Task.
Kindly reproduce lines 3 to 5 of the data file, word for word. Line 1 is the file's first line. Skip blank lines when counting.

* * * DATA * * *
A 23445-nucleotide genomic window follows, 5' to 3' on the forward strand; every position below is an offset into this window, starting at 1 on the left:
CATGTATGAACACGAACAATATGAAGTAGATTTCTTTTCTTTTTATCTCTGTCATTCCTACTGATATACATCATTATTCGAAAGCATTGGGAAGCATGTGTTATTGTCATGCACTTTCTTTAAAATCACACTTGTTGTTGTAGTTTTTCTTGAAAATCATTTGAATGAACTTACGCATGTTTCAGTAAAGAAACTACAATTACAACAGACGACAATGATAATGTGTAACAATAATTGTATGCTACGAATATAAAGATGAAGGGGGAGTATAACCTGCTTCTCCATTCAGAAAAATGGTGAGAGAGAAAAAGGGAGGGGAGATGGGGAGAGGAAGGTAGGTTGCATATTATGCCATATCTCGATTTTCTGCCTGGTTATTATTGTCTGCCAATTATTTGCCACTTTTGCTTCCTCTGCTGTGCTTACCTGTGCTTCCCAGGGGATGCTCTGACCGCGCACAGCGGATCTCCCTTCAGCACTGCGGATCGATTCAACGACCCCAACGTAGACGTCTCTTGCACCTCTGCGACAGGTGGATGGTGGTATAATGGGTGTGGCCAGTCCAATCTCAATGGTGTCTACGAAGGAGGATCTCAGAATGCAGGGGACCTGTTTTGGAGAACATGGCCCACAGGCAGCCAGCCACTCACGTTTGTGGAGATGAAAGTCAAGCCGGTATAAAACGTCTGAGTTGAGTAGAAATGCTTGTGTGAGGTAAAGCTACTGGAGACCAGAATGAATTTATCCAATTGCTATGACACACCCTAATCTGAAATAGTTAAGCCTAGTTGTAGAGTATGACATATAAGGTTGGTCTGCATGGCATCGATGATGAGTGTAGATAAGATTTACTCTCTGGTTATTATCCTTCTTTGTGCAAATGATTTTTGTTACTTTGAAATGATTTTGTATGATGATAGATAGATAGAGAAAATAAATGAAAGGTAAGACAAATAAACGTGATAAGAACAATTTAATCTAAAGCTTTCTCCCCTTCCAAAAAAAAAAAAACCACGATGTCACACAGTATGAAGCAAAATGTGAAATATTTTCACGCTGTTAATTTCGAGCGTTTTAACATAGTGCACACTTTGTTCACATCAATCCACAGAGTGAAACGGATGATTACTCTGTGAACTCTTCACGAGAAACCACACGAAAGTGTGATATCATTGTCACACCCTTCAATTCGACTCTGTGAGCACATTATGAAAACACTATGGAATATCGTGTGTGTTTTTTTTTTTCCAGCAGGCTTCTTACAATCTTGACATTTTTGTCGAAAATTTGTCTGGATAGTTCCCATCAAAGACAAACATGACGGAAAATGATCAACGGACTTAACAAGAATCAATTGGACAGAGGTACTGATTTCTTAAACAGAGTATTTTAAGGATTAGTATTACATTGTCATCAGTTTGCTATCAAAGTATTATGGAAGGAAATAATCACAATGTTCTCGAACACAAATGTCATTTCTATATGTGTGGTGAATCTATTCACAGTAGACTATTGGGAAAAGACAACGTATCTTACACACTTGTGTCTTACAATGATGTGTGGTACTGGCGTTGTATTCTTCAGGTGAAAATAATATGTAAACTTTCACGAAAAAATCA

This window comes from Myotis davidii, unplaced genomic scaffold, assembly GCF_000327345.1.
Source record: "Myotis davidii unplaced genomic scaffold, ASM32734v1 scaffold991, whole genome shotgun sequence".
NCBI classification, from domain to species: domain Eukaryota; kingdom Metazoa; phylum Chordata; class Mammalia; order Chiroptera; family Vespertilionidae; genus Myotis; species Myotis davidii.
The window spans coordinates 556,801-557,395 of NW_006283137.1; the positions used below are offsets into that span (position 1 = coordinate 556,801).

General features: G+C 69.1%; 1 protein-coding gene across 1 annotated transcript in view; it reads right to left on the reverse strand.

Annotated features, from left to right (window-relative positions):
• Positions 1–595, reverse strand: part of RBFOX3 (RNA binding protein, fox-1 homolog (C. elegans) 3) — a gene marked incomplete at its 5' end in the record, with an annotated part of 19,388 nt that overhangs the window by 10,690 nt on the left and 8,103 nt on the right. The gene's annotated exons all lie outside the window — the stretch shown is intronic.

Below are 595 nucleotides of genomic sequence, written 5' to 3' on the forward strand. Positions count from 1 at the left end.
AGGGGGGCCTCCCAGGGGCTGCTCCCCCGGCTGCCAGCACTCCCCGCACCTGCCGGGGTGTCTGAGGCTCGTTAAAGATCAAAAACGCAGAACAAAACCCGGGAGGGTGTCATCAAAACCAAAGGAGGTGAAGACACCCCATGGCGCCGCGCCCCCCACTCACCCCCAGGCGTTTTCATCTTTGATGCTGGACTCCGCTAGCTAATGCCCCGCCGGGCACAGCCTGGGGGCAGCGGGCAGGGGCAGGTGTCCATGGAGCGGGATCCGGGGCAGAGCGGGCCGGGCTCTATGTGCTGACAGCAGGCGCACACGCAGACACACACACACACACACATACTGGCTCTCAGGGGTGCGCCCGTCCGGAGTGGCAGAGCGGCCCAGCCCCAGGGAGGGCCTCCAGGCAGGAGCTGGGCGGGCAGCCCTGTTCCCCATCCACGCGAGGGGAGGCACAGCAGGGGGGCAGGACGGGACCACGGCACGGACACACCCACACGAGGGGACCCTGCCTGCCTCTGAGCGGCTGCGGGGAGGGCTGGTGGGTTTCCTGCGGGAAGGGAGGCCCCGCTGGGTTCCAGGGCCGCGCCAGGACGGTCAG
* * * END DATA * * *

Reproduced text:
This window comes from Myotis davidii, unplaced genomic scaffold, assembly GCF_000327345.1.
Source record: "Myotis davidii unplaced genomic scaffold, ASM32734v1 scaffold991, whole genome shotgun sequence".
NCBI classification, from domain to species: domain Eukaryota; kingdom Metazoa; phylum Chordata; class Mammalia; order Chiroptera; family Vespertilionidae; genus Myotis; species Myotis davidii.